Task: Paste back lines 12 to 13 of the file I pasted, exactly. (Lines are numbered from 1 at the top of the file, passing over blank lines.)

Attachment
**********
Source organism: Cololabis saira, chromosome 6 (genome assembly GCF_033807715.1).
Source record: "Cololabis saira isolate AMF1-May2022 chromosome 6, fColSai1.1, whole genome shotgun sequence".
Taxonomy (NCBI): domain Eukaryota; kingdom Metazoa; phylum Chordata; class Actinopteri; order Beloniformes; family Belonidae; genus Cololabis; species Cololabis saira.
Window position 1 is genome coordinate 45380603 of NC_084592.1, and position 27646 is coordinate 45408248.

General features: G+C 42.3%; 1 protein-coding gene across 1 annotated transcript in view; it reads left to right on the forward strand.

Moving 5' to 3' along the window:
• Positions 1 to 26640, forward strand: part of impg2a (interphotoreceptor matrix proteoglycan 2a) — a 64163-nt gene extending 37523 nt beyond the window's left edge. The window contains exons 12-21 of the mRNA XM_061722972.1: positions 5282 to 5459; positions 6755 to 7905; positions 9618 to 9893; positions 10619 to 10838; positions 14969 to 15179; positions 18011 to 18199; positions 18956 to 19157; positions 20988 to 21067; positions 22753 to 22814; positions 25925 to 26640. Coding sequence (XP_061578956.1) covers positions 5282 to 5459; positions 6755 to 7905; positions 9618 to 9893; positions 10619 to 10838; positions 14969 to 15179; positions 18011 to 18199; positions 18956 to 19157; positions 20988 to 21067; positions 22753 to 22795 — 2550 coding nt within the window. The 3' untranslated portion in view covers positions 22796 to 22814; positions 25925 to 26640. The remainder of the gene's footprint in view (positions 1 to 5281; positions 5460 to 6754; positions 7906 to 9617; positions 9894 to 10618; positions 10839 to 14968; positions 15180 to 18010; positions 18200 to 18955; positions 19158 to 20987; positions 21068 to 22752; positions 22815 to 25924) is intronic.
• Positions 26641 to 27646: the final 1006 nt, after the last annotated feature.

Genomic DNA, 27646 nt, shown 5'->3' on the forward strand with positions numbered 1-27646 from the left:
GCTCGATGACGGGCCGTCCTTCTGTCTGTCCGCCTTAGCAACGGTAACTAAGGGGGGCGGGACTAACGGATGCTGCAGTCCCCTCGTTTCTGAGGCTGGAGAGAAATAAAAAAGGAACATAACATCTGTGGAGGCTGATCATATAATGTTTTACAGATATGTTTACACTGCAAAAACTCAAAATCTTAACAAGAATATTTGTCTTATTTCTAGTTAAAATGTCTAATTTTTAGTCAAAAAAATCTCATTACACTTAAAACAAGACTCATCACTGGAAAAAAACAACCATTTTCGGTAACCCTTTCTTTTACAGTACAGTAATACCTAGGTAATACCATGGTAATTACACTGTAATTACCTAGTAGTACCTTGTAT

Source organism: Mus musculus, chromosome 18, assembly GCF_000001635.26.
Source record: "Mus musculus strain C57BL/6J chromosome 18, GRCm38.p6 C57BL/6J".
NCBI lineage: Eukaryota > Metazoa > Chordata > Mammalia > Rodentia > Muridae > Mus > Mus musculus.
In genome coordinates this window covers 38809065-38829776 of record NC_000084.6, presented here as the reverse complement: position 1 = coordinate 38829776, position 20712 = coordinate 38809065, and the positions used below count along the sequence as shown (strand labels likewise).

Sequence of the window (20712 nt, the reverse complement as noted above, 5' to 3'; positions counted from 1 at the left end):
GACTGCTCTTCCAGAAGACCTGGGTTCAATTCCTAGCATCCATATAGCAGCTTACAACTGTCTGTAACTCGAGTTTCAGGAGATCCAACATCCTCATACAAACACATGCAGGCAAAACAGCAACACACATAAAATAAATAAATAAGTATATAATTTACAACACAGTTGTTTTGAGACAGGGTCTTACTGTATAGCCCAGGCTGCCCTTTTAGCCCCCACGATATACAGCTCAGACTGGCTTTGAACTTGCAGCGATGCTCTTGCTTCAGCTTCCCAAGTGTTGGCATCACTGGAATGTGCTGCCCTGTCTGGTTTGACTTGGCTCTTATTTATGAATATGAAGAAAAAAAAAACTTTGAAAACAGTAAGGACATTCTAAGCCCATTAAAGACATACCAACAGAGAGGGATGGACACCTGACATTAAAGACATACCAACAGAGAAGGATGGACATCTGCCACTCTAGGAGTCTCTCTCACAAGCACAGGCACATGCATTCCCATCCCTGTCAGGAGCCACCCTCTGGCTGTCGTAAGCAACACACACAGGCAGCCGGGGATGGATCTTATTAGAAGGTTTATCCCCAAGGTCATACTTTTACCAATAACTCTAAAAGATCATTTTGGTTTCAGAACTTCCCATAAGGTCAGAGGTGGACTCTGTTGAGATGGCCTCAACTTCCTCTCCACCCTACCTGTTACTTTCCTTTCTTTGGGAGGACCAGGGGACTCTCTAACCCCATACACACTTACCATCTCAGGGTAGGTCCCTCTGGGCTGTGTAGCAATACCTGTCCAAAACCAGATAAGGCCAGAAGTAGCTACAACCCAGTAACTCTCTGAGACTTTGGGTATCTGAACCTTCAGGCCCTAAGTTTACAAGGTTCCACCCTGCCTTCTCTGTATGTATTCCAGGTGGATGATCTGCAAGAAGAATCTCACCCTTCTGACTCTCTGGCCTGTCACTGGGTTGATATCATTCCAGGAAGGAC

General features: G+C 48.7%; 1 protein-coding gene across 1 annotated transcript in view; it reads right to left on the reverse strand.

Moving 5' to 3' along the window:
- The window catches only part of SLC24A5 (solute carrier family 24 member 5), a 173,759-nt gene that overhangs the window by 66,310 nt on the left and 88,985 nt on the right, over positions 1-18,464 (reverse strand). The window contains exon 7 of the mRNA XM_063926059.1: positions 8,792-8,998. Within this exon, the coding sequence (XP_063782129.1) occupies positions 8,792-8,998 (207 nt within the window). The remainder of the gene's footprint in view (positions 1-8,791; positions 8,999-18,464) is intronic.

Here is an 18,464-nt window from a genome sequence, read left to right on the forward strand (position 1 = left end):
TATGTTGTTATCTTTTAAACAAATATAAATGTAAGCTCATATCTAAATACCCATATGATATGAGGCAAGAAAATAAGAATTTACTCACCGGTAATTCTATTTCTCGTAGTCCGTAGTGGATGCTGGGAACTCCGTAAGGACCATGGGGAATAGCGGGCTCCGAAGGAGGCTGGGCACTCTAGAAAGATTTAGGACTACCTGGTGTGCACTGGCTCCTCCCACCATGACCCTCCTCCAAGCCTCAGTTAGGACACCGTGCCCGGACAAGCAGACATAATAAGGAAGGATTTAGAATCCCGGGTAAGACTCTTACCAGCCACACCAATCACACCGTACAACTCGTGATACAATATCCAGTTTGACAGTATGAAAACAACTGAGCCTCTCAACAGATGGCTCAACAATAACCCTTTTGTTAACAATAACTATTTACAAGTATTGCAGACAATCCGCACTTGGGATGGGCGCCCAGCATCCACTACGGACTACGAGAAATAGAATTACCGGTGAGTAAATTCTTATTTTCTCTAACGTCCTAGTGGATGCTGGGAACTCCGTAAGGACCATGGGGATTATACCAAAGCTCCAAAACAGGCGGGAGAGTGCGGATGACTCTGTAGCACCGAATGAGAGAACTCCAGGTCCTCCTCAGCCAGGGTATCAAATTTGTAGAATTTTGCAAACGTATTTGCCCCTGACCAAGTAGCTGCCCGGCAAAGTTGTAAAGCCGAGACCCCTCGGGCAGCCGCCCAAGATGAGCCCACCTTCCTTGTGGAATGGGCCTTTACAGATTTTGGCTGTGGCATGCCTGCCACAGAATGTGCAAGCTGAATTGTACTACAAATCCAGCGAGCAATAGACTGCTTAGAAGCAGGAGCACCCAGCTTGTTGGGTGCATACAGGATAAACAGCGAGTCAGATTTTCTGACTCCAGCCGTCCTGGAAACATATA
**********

Source record: "Mus musculus strain C57BL/6J chromosome 18, GRCm38.p6 C57BL/6J".
NCBI lineage: Eukaryota > Metazoa > Chordata > Mammalia > Rodentia > Muridae > Mus > Mus musculus.